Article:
The Uncanny Bannon

ap_459887414785There may be no figure more polarizing, frightening and bewildering than White House chief strategist Steve Bannon. He is a terrifying racist with plans to make America like the “Camp of Saints.” Steve Bannon may indeed be the mastermind behind the Trump Administration.

The previous paragraph is likely not surprising to you. It, or something like it, has been tweeted, parroted, and posted over and over and over again on slosh news sites like Salon, Huffington Post, and Slate for the past four months Trump has been in office. Steve Bannon is the devil in disguise, ready to seize the heart of the nation. He is hated, feared, and despised by nearly every individual on the left these days, despite the fact that they had never heard of him until perhaps last September.

Time Magazine promotes a hysterical view of Bannon on its cover page.

Frontline has recently devoted an entire documentary describing his “rise to power” and includes numerous conservative sources in its interviews, including right-wing hero Ben Shapiro. They build up Steve Bannon as a massive power figure, able to read and deftly move his way through the political system in order to advance some secret agenda, but why?

Why bother with Steve Bannon? Who is he, really?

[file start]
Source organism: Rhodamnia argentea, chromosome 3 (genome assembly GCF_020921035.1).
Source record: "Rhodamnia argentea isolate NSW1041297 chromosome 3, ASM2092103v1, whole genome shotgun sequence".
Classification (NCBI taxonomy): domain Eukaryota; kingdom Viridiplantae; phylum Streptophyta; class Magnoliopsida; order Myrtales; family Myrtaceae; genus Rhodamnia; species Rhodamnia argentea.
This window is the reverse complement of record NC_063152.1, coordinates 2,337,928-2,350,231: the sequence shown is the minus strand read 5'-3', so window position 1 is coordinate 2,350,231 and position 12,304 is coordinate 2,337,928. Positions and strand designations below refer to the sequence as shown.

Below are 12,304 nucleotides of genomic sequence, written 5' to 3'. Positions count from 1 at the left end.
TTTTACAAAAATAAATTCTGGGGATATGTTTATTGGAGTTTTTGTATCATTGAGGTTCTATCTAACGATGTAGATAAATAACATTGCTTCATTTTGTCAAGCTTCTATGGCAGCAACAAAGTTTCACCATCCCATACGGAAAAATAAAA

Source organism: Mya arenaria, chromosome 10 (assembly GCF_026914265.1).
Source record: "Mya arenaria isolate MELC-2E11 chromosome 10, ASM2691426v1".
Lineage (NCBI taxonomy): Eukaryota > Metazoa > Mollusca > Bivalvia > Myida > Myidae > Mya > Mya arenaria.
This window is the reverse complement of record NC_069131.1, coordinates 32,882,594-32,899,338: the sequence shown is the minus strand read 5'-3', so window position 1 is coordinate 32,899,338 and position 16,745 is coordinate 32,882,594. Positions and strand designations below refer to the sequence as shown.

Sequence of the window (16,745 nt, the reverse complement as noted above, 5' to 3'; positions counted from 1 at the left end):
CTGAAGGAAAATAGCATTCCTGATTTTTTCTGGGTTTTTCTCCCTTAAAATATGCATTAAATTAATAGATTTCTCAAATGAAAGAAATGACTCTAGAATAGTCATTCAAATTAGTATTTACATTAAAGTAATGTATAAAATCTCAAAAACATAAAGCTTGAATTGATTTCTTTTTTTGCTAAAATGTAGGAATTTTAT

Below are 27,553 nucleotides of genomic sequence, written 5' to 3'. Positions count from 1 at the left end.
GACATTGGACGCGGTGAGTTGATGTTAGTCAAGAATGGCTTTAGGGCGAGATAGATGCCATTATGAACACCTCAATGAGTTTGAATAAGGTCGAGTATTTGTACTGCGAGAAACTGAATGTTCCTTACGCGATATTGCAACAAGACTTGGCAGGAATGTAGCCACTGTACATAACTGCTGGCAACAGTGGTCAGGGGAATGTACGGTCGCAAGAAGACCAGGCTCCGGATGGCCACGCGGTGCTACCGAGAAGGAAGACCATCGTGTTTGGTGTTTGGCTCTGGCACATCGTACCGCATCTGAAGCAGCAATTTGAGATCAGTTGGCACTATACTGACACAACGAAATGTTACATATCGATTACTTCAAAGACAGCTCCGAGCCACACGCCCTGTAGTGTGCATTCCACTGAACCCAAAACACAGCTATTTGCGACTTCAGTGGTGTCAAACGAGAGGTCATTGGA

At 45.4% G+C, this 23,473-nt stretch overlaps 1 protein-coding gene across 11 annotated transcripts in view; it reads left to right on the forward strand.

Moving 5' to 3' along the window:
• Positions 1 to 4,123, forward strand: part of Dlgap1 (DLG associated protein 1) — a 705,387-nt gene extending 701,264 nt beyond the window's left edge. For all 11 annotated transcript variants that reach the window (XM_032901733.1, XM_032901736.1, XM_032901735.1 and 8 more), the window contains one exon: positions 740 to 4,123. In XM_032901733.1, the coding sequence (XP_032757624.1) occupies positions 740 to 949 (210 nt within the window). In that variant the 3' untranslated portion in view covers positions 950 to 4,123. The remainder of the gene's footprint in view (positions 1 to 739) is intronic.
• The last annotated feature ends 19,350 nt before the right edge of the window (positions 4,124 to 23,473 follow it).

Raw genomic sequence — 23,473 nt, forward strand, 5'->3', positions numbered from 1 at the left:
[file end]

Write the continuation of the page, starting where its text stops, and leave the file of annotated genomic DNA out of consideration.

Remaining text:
Allow me to answer: Steve Bannon is a nobody. Yes, that is correct, Steve Bannon is a myth, nothing more than a boogeyman concocted to stir up fears in the opposition. He is a creation made of years of extreme partisan mentality.

Let me explain what I mean.

One of the basic parts of human nature is to consistently attempt to organize the world into different stereotypes. We do this all the time. We are Liberals, you are Conservatives; I am a Jew, you are a Christian; we are Democrats and you are Republicans; or the most notorious, I am White, and you are Black. These are labels that make the world easier to understand. They are often necessary in many ways, and very useful.

Let us use some primitive examples. It is essential that we stereotype all red plants at first, because we have been poisoned by them many times. It is essential that we stereotype all flowing water at first, because it has been clean before. It is essential, in war, that I stereotype all the enemy nationals at first, because they have been shooting arrows at me for most of my life. Those who do not stereotype in these situations will likely end up dead or disadvantaged. Stereotypes are necessary. What is not necessary is what we do next, and this is where things get more complicated.

There are two human instincts, or urges, that occur after stereotyping. The first is to preserve the stereotype and resist any change to it. The second is to create an in-group and an out-group, especially when the stereotype involves other human beings. Both urges must be accomplished with time and are not necessary to life-or-death situations. In other words, they are conscious decisions.